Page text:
The Lord of the Rings: The Motion Picture Trilogy Blu-ray, Overall Score and Recommendation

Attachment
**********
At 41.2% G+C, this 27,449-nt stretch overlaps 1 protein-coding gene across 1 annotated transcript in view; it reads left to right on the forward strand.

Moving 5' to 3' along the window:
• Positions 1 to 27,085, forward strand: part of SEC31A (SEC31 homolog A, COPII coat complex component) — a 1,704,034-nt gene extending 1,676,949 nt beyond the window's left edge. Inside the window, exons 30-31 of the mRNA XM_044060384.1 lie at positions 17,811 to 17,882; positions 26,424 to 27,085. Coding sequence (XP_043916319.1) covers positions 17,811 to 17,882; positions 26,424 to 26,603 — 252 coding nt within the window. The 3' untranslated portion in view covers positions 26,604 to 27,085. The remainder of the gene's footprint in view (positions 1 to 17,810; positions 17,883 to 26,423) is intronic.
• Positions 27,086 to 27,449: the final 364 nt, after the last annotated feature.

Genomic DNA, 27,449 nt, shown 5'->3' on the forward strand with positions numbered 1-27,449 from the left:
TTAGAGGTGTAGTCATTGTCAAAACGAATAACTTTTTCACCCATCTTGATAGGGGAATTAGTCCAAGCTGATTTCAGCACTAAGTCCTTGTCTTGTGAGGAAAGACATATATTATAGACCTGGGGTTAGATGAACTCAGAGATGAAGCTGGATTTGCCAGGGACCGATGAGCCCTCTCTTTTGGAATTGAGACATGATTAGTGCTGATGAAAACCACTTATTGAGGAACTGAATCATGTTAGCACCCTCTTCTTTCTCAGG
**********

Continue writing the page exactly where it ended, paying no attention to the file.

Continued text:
There will always be those who despise New Line and Jackson's decision to separate the theatrical and extended cuts of The Lord of the Rings films into two releases. As someone who adores the extended versions, I understand. That being said, owning both is ideal, if for no other reason than to revel in every nuance of Jackson's masterful adaptation. Alas, the Blu-ray debut of the theatrical cuts isn't perfect: The Fellowship of the Ring features a problematic video transfer, one that will unnerve more sensitive fans. However, The Two Towers and The Return of the King right any perceived wrongs with a pair of solid presentations that are more befitting titles of their caliber. It also helps that Warner's three DTS-HD Master Audio surround tracks are as outstanding as they are. In the end, the good far outweighs the bad (like the set's disappointing special features) and, in my humble opinion, makes this set worth purchasing.